We have just come back into the school building from our nightly junta. Although the missioners are mentioning lots of positive things, it is also evident that the poverty we are witnessing is having a powerful affect on everyone. We all experience the appreciation of the Hondurans, but now we are noticing other things. I will explain.
First of all, the student missioners rose a bit slower from bed this morning. Thus, we’ve scheduled a 5:45 wake-up call for Saturday morning. We have made great progress; we have also agreed to take on more projects. I have a hard time saying no under these circumstances.
Bruce always has the job of splitting everyone into their work crews. Janet took a group made up of boys, pretty much, to do the singing in the classrooms today. Tonight those boys admitted that they were a little upset to have to sing in the classrooms, but after doing it a few times, they truly enjoyed it. I believe I even heard one of them singing the little ditties as we left junta tonight.
Another crew worked hard on the bunk beds with Dave. They have finished all the rest of the frames. Tomorrow they plan to make the posts and assemble them. That will make 20 bunk beds! I am enjoying my bunk bed! I know the families who receive them will be grateful for them.
Pat’s crew has three outside walls up and a partial inside wall. Cindy mentioned that she became a little stressed because of all the breaks taken so the students could play with the little Honduran children. Our missioners enjoy playing and working with the children here. However, the adults just watch to make sure there is a happy medium – play time but also work time.
Tom’s crew has finished one whole wall and two partials on the outside. Due to changes requested by the lady who is receiving the house, they were unable to get any walls done on the inside.
Bruce’s crew has three walls finished outside. Studs are completed on the inside and it’s ready for sheeting. Bruce said there should be two houses ready for painting and getting roof tin on them.
I had an opportunity to speak with Prof. Jessica this afternoon. She has requested two more jobs of the team. We will be repairing a ramp on some playground equipment and building a fence around a garden area. We’ll also get some good soil for them to use, since it’s all rock around here. Prof. Jessica requested that our farmer missioners help them by figuring out which vegetables they should plant and how they should be planted.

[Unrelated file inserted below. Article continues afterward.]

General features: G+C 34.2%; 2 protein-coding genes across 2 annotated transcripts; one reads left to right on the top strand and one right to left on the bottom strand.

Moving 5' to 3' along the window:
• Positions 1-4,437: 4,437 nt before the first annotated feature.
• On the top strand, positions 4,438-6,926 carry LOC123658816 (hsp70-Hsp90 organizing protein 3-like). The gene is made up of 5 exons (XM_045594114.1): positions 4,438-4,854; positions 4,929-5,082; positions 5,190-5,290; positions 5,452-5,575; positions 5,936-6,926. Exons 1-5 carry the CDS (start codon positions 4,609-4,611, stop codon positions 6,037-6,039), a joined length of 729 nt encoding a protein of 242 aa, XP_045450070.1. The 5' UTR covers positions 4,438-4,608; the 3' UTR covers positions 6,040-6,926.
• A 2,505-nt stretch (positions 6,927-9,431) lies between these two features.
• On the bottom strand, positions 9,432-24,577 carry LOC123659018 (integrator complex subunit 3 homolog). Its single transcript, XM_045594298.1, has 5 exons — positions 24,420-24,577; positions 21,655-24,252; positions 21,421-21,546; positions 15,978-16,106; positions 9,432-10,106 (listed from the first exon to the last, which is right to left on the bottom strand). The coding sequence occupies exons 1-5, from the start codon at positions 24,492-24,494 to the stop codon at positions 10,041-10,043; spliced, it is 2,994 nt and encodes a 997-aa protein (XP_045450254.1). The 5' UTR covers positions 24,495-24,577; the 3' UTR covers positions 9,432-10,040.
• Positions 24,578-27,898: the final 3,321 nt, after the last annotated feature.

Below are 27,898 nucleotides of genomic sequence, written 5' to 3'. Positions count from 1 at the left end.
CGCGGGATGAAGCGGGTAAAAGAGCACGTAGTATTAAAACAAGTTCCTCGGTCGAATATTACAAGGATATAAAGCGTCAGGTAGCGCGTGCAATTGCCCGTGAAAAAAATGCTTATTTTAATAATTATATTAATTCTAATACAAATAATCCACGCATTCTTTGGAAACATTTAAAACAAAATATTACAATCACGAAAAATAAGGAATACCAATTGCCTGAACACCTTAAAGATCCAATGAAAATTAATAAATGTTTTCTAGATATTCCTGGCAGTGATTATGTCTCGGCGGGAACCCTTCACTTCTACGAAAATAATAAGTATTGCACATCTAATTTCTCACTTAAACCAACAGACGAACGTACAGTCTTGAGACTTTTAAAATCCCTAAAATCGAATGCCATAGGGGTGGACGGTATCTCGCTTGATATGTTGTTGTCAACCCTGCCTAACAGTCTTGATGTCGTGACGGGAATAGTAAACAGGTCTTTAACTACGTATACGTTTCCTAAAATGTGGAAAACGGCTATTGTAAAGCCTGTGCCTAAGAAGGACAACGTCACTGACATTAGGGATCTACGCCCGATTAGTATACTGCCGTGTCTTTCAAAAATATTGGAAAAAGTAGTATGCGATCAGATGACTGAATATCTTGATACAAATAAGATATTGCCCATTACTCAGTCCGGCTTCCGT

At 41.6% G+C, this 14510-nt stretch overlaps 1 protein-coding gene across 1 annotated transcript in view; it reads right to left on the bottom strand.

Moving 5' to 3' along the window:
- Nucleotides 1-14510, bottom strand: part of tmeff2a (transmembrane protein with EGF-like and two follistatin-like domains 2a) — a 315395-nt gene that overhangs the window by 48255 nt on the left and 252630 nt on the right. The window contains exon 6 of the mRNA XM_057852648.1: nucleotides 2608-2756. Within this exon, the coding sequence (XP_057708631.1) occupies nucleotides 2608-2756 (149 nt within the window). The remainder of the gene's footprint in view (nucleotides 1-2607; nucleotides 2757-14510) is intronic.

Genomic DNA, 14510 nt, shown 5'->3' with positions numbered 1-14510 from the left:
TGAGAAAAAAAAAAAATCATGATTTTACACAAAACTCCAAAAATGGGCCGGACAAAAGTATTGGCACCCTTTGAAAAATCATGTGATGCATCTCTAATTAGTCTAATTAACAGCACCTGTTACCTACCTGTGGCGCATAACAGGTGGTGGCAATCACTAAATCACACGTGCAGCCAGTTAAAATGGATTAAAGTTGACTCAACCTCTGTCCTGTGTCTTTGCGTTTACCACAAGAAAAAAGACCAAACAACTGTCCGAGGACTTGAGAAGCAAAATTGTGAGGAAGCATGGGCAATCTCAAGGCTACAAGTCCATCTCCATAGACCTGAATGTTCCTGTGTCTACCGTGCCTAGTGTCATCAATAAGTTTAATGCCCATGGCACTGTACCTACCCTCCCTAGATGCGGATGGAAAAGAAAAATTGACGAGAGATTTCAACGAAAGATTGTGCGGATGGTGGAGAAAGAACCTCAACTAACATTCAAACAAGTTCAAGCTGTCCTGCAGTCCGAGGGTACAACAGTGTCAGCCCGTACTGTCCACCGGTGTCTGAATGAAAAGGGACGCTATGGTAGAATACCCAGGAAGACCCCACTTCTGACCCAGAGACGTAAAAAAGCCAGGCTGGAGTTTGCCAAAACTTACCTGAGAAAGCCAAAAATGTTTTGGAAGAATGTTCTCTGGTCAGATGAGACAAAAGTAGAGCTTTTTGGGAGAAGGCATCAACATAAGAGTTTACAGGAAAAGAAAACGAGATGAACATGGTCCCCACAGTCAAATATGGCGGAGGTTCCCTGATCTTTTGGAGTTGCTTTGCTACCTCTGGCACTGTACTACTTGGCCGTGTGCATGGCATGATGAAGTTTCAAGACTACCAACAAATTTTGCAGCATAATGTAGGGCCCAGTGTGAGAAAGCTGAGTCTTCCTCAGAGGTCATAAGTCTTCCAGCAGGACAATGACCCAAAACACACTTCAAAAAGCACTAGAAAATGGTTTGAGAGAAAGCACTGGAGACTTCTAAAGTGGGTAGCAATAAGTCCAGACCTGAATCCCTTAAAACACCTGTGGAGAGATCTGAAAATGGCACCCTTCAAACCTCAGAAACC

Prof. Jessica was extremely complimentary of our student missioners. She stated that we always treat her students with respect, which makes them feel better about themselves. She said so many of them feel like lower class people because they have nothing, and they feel we are rich and better than they are. She wanted all of us to know how grateful she is, and to thank us for showing her students the wonderful work ethic we have.
Tonight at the junta many students mentioned the fun they are having while playing with the children here. Many of them, though, are also talking about how it is breaking their hearts to see these children with little to nothing, sleeping outside or on dirt floors, not having any food to eat, wearing clothes that are torn and ragged, shoes that don’t fit properly or don’t have shoe strings and are practically falling apart. It is terribly hard to witness these things and not be touched. Isn’t that why we call it Gehlen Mission Honduras – Changing Lives. Lives are being changed!
|Hauling wood to the home sites|
|3 of the 4 children who will be living in one of the homes|
|a girl washing up for school|
|Progress being made on Bruce's house, as well as the other two|
|children preparing for school|
|washing from a barrel of water that was carried from a water source, no soap used|